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In java you can create a SourceDataLine like so:

AudioFormat af = new AudioFormat(AudioFormat.Encoding.PCM_SIGNED, 44100.0, 16, 1, 2, 44100.0, false);       
SourceDataLine sdl = AudioSystem.getSourceDataLine(af);

After which you can open and then write data to it:

byte[] data = new byte[1024];
sdl.write(data, 0, 1024);

This all works fine for mono data.

What I'd like to do is to be able to write stereo data, and I can't find any documentation online on how I need to change my byte array to be able to write stereo data.

It seems like I need to increase the amount of channels when I create the AudioFormat - to make it stereo - and then I need to half the framerate (otherwise Java throws an IllegalArgumentException)

I don't understand why this is though, or what the new format should be for the data that I feed to the DataSourceLine.

Perhaps somebody with a little more experience in audio formats than I could shed some light on this problem. Thanks in advance!

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I'm theorizing that instead of the byte array consisting of Mono-Frame, Mono-Frame, Mono-Frame. The byte array should now consist of Left-Frame, Right-Frame, Left-Frame, Right-Frame, Left-Frame, Right-Frame. I tried to implement that, but instead of giving me anything sensible, it gave me static. – Kevin Johnson Jun 18 '13 at 2:08
"After which you can open and then write data to it: This all works fine for mono data." OK you are nearly there. Whatever you write for each 16 byte frame in the original format, ..write it twice. That is effectively 'mono through two speakers', but if you have something different to write to the other channel, write that instead. – Andrew Thompson Jun 18 '13 at 17:02
"I tried to implement that, but.." For better help sooner, post an SSCCE. – Andrew Thompson Jun 18 '13 at 17:03

2 Answers 2

up vote 1 down vote accepted

The format I use for stereo is as follows:

        audioFmt = new AudioFormat(AudioFormat.Encoding.PCM_SIGNED, 
            44100, 16, 2, 4, 44100, false);

You probably want to double the bytes per frame instead of halving your bits-encoding. I'm not sure what 8-bit encoding sounds like, but it is definitely going to be noisier than 16-bit encoding!

The resulting file is twice as long. You can then take the two-byte pairs that make the 16-bit sample and copy them into the next two positions, for "mono" playback (both stereo channels identical).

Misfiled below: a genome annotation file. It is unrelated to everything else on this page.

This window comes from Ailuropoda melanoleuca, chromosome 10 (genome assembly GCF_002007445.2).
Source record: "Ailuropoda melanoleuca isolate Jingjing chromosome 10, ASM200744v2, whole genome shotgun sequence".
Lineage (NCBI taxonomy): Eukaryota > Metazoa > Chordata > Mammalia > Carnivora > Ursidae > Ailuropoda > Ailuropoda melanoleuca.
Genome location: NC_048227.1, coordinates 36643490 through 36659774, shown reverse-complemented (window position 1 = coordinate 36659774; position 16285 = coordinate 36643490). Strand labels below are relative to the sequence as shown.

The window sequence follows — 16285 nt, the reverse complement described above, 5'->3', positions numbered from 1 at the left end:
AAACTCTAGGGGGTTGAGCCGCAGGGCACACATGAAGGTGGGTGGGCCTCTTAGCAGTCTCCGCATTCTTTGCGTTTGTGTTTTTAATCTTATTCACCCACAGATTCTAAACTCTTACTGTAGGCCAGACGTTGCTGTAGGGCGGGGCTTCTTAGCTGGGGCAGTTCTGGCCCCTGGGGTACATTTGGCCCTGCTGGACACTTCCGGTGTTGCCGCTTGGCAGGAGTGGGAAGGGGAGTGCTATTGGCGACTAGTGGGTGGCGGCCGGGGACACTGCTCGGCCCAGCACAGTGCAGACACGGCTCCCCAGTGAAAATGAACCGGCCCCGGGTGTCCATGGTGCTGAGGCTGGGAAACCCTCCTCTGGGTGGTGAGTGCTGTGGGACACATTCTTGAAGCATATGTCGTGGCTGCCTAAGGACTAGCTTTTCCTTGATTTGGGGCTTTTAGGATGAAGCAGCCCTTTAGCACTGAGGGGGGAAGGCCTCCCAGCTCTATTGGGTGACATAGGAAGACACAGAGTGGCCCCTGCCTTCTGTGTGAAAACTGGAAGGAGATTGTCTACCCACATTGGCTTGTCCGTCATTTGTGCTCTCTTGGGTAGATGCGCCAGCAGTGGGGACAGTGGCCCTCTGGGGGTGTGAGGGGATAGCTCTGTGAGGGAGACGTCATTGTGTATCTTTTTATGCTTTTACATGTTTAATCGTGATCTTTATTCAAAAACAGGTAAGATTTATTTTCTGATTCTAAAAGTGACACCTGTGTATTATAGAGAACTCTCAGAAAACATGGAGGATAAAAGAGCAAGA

frame = F
little end byte = A
big end byte = B
AB = 16-bit little-endian encoding
left channel = L
right channel = R

Your original mono:

F1A, F1B, F2A, F2B, F3A, F3B ...

Stereo using the above format:

F1AL, F1BL, F1AR, F1BR, F2AL, F2BL, F2AR, F2BR, F3AL, F3BL, F3AR, F3BR ...

I could very well have the order of left and right mixed up. But I hope you get the idea!

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Thank you, I wrote this function to implement your theory, but I'm getting an extremely weird result: I'm using exactly the AudioFormat you mentioned in the first line of your answer. I'll write a new comment with my definition of "an extremely weird result" – Kevin Johnson Jun 18 '13 at 20:51
To see "an extremely weird result" compare to – Kevin Johnson Jun 18 '13 at 20:58
Pastebin function looks OK. I brought the two files into Audacity. It says they both use 32-bit encoding (not 16) and are marked mono. Thus, your original file uses 4 bytes per frame not 2. Did you set the output format to have 2 channels? Why was the result MONO? I don't know how to convert 32-bit to 16-bit in Java. I use Audacity for complicated conversions (beyond mono to stereo or vice versa). You might be able to expand the loop to increment i by 4 and transfer 4 bytes in each (and adjust the output format accordingly, to 2 channels and 8 bytes per frame) and retain 32-bit encoding. – Phil Freihofner Jun 18 '13 at 22:08
I'm sorry, Those files were recordings of the playbacks. I'm not sure how exactly to write back to a file from Java but I can look into that. – Kevin Johnson Jun 18 '13 at 22:33
Well, then, it would be helpful to verify the following: show us the format of the data of the original wav file, show us the format used for the SDL. Need to double check that all the values line up as expected! – Phil Freihofner Jun 18 '13 at 23:44

I found out the solution just now, and found Andrew Thompson's comment to explain exactly what I needed.

I figured that I'd have to write each frame twice, what caught me up was the fact that Java wouldn't let me just use the frame size I had for my mono channel. (It threw an IllegalArgumentException)

So I halved the framerate to satisfy Java, but I didn't remember to modify the byte array.

I've implemented code that takes the "2 bytes per frame, 1 channel" byte[] and converts it into a "1 byte per frame, 2 channel" byte[].

private static final float LEFT   = -1;
private static final float CENTER = 0;
private static final float RIGHT  = 1;

private byte[] monoToStereo(byte[] data, float pan){
    byte[] output = new byte[data.length];
    for (int i = 0; i < (data.length - 2); i+=2){
        int currentvalue = (data[i+1]*256 + data[i])/(256*2);
        if (pan == LEFT || pan == CENTER){
            output[i] = (byte) currentvalue;
        } else {
            output[i] = 0;
        if (pan == RIGHT || pan == CENTER){
            output[i+1] = (byte) currentvalue;
        } else {
            output[i+1] = 0;
    return output;

Using this, I can get stereo audio to playback (although there is soft static, I can clearly hear the original track)

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